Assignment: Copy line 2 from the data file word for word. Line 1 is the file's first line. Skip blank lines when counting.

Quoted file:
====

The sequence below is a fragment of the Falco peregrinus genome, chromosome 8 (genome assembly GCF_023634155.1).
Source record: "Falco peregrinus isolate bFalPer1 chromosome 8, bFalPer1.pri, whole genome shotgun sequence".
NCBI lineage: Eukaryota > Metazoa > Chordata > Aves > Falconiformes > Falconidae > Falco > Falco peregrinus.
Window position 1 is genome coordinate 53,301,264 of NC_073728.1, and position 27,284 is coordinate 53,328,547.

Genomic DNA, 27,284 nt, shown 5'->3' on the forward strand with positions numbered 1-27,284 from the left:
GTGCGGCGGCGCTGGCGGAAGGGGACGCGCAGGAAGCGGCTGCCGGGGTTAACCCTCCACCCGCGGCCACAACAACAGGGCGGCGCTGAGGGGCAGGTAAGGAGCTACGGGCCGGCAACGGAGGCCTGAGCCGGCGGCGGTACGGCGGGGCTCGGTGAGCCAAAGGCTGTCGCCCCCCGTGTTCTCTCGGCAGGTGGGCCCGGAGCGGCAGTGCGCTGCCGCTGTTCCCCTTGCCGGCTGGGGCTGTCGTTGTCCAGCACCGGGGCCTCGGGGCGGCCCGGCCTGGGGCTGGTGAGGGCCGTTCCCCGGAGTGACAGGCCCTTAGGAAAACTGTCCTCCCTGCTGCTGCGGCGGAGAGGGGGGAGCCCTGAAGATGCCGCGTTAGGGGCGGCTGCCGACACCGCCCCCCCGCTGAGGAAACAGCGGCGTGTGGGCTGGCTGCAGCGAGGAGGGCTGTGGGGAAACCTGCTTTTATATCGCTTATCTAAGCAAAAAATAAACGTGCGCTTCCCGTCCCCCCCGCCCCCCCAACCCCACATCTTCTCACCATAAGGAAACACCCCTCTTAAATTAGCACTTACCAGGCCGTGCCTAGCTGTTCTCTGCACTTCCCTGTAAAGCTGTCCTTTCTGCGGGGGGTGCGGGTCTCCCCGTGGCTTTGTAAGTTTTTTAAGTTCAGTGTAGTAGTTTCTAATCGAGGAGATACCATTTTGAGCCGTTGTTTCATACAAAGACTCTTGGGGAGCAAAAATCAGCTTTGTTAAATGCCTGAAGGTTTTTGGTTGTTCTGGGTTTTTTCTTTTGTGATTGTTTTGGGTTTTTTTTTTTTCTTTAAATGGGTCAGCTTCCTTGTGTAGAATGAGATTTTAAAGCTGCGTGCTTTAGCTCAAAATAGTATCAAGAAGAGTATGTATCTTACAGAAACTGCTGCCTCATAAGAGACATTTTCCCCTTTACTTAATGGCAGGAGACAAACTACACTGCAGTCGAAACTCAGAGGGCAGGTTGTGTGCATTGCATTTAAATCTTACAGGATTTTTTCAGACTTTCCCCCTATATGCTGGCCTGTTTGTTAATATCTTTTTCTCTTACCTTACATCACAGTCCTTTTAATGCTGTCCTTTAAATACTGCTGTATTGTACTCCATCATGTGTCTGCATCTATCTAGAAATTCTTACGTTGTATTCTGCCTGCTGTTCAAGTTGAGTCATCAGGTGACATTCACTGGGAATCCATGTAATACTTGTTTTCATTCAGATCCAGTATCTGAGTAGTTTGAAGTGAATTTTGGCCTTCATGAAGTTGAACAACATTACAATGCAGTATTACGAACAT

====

Source record: "Falco peregrinus isolate bFalPer1 chromosome 8, bFalPer1.pri, whole genome shotgun sequence".